Good News for Good News

15th May 2015 by Mark Chamberlain

Companies working in the science and tech sectors are generally in the business of developing and marketing things which are going to be good for the world in one way or another. Pharma companies produce drugs that treat or prevent disease, green energy companies seek solutions to energy needs that aren’t going to damage our planet, tech companies develop new tools to help us crunch our ever expanding data sets more efficiently.

When these companies get it right they’ve made the world a little bit better than it was yesterday, and they then have some good news to share. One way they look to do this is through the (traditional) media, with the help of us communicators. They use PR in the hope that journalists will write-up their good news.

But this can sometimes be more problematic than they’d like it to be, the reason being that journalism, by one theory, is inherently pessimistic and good news simply doesn’t make compelling news stories. This was an idea recently discussed in an interview with Rasmus Kleis Nielsen (Director of Research at the Reuters Institute for the Study of Journalism), which has in-part inspired this inaugural blog entry.

Nielsen highlights a twofold theory of journalism – what I call the “truth / power theory” – in which the discipline is defined as being about 1) finding out the truth and reporting it, and 2) holding power to account. It is the tension between the two elements that makes a strong news story and where problems can arise for an innovating company wishing to communicate some good news. For example, take a pharma company that has some positive clinical trial data to share. The journalist, having been presented with poorly thought through PR materials, might say something along the lines of:

“Great… Nice data… But what about all the other data you have that you aren’t showing us? Does that data tell a less positive story? And aren’t you doing all this just to make money for your shareholders? And why are you developing expensive new cancer/ HIV / cardiovascular drugs anyway when what the world really needs is new antibiotics?”

There is a very real possibility of the pharma company getting this type of response (hello Ben Goldacre), but thankfully the truth / power theory of journalism in fact tells only part of the story. Nielsen goes on say that “there are reform movements underway in journalism”. He talks about the wider role of journalism in helping people understand the world in which they live, in providing information (good, bad and neutral) that helps them orientate themselves in public life.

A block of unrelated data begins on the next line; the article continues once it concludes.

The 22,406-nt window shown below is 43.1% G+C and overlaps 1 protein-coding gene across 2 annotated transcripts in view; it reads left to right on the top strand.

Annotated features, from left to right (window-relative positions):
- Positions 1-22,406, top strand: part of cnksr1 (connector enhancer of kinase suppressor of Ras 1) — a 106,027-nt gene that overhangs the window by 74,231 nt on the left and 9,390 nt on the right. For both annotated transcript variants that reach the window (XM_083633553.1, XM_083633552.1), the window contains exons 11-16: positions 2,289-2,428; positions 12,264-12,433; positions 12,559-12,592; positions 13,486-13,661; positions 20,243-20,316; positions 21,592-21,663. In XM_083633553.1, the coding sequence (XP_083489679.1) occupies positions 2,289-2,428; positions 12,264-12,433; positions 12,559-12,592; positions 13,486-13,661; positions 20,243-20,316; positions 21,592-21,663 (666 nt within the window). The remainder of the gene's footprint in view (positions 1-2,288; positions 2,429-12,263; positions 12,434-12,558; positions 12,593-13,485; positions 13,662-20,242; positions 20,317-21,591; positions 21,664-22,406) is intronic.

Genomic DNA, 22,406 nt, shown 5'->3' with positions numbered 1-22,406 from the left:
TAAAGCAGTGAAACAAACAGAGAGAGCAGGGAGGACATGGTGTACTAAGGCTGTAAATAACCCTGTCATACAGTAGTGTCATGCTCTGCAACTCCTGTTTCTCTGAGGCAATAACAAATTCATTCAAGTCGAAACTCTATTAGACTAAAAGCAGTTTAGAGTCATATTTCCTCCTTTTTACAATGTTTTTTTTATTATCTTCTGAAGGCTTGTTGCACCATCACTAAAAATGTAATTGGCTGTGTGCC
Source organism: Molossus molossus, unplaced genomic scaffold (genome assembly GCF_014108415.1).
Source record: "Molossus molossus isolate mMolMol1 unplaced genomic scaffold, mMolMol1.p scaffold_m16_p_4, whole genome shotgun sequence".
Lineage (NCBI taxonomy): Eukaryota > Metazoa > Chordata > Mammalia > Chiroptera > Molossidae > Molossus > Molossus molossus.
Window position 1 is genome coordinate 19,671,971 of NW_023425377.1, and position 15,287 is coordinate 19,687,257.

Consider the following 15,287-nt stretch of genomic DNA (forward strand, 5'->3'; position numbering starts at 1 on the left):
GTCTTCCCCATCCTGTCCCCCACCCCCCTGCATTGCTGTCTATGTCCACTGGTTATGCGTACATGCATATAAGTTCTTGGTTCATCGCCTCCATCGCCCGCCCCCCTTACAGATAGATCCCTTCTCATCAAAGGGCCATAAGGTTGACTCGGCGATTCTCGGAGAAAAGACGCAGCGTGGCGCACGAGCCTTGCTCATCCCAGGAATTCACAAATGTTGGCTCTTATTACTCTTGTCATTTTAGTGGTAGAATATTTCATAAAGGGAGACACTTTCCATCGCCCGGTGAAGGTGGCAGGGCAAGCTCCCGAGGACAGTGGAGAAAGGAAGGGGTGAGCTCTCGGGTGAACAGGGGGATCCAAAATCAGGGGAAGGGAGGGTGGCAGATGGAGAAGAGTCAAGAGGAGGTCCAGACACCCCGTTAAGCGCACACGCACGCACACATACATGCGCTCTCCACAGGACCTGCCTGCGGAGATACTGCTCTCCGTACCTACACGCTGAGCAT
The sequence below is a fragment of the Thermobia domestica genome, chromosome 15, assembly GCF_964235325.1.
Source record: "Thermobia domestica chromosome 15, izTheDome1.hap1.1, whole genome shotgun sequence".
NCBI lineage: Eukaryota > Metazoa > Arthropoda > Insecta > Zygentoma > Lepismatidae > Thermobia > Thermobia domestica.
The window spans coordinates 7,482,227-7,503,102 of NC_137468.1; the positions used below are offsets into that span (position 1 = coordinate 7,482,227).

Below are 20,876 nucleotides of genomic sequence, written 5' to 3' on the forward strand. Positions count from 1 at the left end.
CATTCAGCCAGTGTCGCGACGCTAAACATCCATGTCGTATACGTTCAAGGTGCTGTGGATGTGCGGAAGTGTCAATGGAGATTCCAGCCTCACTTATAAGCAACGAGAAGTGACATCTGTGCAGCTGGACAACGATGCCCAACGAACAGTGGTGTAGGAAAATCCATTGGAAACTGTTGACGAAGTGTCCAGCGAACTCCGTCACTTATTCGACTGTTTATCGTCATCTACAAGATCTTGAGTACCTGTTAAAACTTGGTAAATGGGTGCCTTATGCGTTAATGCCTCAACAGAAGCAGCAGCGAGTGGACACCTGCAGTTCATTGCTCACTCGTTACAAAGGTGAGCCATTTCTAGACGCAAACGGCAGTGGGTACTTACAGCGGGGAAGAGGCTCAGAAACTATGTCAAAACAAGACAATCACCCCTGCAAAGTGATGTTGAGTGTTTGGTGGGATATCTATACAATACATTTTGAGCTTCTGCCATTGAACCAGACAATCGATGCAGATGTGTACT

This is good news for good news. However, I would argue that rather than being a movement currently underway, this broader, more positive view of newsworthiness has in fact been an important part of journalism for some time, at least amongst some of the specialist journalists who understand and cover science and tech. The world has a right to know about positive innovation that could better our lives and environment, and it wants to know too. Furthermore, that those innovations may be commercially driven is often neither here nor there for the end-user of a product or service who stands to benefit in some way.

As a case in point, have a look at this all-positive prostate cancer piece published yesterday on the BBC news site (though admittedly there may be an ever-so-slight, pre-emptive dig at the NHS who are being urged to act quickly; perhaps in this case the NHS is the power being held to account).

Early on in my PR career I was told by an employer that there are only three things that make news stories compelling: death, money and sex. This is what the model looks like:


Your stories, I was told, should be about at least one of these things and ideally all three. There are no other interesting subjects.

Just like the truth / power theory of journalism, the death, money and sex theory does carry some weight. You could argue that the BBC’s prostate cancer piece mentioned above is about death (diseases like cancer sometimes cause death) and maybe money too (someone is going to have to pay for the drug that the article praises after all). But what of reporting on, for example, a new form of green energy? The death, money and sex model doesn’t always stack-up.

For companies that are innovating – developing novel solutions to problems, producing products that people are genuinely going to benefit from – the media is an effective vehicle for sharing their good news. Yes there will be sceptics. There will be those who look for flaws and try to undermine the positives. But the world deserves good news every now and again, and there are plenty of journalists who are willing to share it out.